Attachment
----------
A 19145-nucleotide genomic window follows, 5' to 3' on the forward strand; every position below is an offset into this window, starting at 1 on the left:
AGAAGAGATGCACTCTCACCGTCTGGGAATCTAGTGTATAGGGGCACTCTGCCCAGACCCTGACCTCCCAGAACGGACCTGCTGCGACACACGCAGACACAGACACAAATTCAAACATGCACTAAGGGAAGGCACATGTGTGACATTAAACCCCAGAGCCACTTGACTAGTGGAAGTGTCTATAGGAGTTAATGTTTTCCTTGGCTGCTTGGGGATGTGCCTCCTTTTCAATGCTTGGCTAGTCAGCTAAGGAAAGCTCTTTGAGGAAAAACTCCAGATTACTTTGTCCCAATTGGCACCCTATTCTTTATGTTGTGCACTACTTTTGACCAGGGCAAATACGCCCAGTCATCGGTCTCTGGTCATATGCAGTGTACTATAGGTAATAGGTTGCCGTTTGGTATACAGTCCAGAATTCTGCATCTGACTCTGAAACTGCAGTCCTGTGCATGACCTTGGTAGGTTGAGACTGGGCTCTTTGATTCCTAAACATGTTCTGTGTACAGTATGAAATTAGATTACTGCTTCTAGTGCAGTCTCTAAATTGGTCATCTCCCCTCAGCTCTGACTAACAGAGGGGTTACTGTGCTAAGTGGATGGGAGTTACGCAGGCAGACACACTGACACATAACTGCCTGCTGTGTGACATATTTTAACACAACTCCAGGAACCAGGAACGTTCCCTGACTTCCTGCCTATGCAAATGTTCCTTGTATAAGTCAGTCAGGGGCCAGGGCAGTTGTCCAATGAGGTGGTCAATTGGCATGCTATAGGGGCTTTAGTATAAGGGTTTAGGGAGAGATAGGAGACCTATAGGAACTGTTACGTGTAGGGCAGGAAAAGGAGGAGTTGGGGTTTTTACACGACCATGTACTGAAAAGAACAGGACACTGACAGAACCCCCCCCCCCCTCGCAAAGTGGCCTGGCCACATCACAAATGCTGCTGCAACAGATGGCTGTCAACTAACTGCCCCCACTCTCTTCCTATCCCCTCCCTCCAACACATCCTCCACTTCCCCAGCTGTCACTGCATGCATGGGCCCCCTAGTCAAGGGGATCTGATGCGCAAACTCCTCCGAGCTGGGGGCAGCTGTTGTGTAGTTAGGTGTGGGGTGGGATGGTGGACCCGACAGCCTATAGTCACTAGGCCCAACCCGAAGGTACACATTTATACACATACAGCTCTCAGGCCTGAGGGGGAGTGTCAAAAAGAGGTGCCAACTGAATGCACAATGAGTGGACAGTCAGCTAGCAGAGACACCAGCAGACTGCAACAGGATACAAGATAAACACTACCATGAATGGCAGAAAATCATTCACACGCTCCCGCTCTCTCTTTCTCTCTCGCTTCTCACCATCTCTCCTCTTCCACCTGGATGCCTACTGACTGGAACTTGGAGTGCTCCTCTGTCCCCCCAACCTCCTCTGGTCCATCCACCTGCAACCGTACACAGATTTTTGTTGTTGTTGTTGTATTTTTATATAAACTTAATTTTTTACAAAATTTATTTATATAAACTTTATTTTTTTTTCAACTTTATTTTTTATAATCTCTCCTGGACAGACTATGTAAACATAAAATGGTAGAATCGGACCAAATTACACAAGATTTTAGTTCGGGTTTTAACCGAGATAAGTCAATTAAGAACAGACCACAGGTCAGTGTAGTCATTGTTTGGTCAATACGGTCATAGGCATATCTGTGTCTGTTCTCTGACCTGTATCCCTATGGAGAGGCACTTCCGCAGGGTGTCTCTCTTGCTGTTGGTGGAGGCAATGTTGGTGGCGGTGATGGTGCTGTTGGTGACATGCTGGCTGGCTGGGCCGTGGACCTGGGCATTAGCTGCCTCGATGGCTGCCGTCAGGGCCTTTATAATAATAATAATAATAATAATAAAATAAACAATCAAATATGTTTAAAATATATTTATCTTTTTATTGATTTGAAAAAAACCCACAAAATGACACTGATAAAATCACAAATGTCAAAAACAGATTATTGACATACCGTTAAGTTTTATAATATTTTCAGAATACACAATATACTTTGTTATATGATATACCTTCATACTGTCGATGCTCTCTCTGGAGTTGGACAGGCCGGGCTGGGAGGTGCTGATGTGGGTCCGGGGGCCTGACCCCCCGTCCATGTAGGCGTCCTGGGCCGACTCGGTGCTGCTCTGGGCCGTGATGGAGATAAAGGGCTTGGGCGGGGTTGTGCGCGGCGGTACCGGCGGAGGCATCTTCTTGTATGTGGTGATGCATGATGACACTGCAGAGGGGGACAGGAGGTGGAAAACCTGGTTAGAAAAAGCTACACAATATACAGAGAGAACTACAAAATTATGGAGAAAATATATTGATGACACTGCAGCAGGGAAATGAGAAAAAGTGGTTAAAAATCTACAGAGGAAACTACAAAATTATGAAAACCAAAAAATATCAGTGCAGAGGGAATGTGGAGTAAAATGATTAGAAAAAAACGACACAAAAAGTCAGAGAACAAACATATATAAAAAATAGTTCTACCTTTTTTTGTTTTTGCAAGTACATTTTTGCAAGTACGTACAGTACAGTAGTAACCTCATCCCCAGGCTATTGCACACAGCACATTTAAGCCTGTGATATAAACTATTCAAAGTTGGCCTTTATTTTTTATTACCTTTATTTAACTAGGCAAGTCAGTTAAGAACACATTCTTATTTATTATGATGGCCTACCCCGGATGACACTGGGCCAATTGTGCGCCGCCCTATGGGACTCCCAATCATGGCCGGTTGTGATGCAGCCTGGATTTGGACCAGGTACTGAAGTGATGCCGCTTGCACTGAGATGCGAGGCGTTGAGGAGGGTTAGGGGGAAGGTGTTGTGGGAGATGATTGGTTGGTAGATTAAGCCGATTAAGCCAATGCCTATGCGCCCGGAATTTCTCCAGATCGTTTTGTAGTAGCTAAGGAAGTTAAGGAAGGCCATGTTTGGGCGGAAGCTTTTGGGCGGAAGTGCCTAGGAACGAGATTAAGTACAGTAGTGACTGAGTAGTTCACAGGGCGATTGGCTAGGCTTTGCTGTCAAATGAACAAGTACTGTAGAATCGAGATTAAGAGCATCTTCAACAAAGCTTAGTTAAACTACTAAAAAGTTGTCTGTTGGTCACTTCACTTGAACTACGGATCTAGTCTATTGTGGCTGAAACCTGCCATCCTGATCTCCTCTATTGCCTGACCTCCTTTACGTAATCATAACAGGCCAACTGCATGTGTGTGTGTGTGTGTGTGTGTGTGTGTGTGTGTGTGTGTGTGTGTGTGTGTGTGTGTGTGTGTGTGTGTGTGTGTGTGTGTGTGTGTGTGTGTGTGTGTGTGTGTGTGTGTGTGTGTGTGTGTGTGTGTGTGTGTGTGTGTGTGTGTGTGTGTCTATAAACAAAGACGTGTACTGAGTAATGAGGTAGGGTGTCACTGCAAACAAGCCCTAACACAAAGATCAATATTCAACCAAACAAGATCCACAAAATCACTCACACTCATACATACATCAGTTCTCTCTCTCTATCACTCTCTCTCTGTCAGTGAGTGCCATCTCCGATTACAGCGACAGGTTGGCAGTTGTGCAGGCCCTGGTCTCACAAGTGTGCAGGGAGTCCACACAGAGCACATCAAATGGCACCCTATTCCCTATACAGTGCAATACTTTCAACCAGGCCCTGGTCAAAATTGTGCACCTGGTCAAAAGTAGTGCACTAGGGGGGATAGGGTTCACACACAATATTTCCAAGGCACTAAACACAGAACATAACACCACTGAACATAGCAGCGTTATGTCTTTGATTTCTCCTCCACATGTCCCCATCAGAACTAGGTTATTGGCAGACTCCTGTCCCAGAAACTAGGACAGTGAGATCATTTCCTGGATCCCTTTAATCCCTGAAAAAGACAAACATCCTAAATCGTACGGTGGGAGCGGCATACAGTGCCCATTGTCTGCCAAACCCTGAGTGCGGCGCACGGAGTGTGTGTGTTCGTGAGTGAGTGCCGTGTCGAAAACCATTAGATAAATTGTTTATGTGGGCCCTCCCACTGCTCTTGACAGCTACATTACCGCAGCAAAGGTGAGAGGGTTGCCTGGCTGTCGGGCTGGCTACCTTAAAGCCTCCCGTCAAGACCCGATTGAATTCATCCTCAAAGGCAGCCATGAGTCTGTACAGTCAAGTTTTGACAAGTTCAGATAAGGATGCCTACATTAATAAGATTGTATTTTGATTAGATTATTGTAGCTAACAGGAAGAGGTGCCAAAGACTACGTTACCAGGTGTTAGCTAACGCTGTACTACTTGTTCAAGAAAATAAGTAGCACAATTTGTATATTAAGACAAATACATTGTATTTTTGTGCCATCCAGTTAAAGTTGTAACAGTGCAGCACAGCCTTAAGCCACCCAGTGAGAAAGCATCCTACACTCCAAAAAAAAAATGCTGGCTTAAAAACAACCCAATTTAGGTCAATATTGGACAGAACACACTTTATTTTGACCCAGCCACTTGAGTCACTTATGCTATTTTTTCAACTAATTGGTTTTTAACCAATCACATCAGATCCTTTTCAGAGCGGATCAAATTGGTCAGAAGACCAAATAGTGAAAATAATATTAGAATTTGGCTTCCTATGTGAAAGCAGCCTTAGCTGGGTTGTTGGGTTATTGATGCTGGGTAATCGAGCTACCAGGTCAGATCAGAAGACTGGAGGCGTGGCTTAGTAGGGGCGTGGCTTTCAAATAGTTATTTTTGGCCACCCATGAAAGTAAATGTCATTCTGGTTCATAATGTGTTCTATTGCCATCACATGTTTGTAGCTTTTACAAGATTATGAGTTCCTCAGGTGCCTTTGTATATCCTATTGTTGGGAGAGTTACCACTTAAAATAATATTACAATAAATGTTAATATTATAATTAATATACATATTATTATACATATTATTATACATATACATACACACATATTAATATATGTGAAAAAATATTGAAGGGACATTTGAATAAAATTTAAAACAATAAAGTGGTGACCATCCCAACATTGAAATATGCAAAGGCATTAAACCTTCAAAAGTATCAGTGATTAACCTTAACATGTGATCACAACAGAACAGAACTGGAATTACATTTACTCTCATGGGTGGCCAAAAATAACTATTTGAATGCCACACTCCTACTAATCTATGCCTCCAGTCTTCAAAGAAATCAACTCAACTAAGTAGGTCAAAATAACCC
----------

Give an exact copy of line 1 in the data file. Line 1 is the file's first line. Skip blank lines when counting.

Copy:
A 19145-nucleotide genomic window follows, 5' to 3' on the forward strand; every position below is an offset into this window, starting at 1 on the left: